Representations of public view As of late, individuals tasked with which represents general public viewpoint – political stars and also the press (and also academics) – have primarily utilized study polls to represent a bulk public viewpoint. But the necessarily mediated process of crafting citizens’ actual opinions into a consumable product is of course malleable and selective. Public opinion, as necessary a concept it is to the underpinnings of democracy, is a socially constructed representation of the public that is forged by the methods and data from which it is derived, as well as how it is understood by those tasked with evaluating and utilizing it.

Sarah Igo’s (2007) The Averaged American maps the growth of contemporary representations of public view via study polling. She argues that polling is a distinct practice that represents the public in particular ways that was legitimated in part due to a set of political claims in relation to democracy. Beginning in the 1940s, George Gallup and Elmo Roper dismissed straw polls, ushering what we now see as standards in public opinion polling: generating representative samples and surveying individuals about their opinions, including on candidates running for office (Gallup and Rae, 1940; Igo, 2007).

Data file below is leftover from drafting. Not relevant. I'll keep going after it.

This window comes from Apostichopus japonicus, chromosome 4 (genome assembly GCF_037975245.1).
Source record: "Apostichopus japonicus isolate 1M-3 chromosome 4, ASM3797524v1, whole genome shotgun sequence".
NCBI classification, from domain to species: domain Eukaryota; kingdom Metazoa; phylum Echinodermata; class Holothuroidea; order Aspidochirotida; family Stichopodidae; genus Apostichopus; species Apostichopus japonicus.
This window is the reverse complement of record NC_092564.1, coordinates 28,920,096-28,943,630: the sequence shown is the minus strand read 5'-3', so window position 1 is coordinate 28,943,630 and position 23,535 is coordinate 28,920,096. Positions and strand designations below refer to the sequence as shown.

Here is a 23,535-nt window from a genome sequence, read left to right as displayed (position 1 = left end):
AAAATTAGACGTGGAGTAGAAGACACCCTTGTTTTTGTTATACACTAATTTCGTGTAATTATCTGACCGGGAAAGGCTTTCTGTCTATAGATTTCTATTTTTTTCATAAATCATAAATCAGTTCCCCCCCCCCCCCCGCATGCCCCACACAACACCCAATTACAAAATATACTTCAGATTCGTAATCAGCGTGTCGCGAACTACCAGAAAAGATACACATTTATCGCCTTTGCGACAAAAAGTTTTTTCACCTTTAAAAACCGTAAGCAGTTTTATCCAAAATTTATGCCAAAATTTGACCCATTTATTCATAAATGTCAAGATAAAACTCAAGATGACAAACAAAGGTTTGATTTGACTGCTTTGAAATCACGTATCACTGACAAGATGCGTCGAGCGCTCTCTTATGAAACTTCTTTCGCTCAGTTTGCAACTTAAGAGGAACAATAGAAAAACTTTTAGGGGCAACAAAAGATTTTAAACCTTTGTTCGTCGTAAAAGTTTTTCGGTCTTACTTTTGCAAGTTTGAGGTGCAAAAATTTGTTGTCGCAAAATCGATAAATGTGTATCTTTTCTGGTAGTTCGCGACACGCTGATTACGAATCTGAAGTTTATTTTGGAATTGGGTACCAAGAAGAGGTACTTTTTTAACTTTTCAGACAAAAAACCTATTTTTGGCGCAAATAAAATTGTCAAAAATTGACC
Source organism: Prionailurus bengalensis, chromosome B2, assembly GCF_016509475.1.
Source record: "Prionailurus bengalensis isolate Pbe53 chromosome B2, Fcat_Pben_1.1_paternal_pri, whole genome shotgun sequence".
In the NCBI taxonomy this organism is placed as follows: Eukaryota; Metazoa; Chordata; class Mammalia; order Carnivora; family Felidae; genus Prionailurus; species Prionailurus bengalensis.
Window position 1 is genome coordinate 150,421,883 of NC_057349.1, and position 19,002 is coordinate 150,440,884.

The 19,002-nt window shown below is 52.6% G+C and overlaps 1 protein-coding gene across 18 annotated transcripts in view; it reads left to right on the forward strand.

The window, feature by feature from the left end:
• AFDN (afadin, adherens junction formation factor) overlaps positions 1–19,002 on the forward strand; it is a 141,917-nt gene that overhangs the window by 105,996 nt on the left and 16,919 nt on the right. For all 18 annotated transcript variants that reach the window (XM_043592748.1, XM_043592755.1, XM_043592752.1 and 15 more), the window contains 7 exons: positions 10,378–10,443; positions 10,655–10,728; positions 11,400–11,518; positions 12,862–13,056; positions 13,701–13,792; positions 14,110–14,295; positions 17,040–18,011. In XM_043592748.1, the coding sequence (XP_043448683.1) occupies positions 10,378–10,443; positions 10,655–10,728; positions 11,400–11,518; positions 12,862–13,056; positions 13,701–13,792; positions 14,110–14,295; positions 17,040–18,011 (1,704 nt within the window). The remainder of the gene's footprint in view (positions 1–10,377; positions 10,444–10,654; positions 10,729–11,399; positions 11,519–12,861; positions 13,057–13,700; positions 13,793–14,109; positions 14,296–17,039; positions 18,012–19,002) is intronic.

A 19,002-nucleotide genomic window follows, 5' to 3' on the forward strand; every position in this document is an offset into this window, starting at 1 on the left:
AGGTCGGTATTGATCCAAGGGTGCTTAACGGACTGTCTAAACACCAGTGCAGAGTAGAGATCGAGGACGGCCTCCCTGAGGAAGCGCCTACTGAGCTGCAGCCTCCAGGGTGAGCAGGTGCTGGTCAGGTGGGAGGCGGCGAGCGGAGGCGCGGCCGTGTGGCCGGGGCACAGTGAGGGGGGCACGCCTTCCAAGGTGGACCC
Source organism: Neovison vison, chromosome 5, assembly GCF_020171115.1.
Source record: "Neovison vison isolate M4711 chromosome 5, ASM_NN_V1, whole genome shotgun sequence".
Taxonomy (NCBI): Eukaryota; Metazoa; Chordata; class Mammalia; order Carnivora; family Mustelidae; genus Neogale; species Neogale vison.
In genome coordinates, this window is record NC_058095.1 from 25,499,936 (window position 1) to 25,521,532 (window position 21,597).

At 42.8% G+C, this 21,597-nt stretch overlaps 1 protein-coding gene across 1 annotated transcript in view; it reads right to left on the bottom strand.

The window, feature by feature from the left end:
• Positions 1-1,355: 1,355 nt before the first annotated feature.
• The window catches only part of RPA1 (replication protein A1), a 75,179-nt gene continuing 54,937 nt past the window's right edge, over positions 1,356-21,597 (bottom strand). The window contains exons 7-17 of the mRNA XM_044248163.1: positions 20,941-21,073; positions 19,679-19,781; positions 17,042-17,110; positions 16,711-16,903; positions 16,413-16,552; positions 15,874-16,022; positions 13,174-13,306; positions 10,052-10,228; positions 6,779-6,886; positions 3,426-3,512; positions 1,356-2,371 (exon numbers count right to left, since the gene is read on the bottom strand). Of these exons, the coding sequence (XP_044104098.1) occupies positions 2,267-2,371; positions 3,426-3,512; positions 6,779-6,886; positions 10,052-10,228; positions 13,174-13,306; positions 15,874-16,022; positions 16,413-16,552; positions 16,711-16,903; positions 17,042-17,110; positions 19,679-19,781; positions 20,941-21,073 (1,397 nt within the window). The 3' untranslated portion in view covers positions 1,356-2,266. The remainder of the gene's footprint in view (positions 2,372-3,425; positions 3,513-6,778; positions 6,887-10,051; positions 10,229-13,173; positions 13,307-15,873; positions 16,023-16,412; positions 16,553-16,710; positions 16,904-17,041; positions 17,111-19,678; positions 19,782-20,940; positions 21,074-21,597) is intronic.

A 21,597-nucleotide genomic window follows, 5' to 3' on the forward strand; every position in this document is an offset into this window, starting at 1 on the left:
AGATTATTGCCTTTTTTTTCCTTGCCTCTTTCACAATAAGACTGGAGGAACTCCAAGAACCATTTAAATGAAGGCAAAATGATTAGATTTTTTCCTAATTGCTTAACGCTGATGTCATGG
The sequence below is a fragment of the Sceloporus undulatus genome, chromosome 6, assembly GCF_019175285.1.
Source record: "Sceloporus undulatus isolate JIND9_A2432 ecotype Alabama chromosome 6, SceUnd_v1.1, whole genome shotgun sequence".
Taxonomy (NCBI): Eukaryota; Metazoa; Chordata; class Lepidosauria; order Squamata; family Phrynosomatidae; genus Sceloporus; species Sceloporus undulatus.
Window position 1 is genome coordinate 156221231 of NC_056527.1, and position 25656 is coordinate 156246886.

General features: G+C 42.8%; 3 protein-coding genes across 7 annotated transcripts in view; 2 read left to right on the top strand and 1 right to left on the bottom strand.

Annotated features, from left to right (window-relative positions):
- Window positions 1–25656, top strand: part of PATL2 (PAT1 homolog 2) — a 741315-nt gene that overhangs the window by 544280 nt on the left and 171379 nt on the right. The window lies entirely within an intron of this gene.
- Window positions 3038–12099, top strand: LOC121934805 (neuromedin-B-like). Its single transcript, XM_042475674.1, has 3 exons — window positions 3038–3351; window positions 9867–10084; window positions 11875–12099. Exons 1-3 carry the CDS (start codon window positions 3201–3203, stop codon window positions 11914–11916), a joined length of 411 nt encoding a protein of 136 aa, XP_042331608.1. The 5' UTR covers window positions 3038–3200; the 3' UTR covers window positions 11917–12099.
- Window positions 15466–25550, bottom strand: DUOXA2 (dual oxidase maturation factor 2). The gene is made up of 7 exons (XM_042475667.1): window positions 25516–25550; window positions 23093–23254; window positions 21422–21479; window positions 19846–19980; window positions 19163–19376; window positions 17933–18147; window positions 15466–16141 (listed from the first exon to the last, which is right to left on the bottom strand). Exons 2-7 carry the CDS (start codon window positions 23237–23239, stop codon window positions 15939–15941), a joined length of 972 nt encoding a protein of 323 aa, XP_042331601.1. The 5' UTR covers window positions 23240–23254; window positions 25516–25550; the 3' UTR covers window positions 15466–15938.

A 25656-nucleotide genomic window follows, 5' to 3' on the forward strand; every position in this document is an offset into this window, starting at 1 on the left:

These epistemological underpinnings of polling have shaped normative assumptions about community view a lot more extensively, but have not went without criticism. As early as 1948, the sociologist Herbert Blumer (1948) argued that survey methods could not possibly assess the nature of actual public attitudes, as they ignore the social and indeed the public aspects of public opinion. Polling purports that opinion is individualized, yet illustrative of a public. In the inaugural issue of Public Opinion Quarterly, Allport (1937) lays out the vision of a public opinion that is ‘defined as the number of people holding a certain opinion, and the people holding that opinion would be identified as belonging to the public’ (p. 9). As Peters (1995) points out, this is a circular (and self-reinforcing) vision of public opinion that creates at times rather arbitrary groupings of individuals to form a public, who may not see themselves as belonging to a ‘public’ manufactured by associations found in survey data. Furthermore, as Blumer (1948) and others have noted (see also, Entman and Herbst, 2001; Fishkin, 2006), surveys reveal individual not social opinion, obfuscating the societal and collective components of public opinion.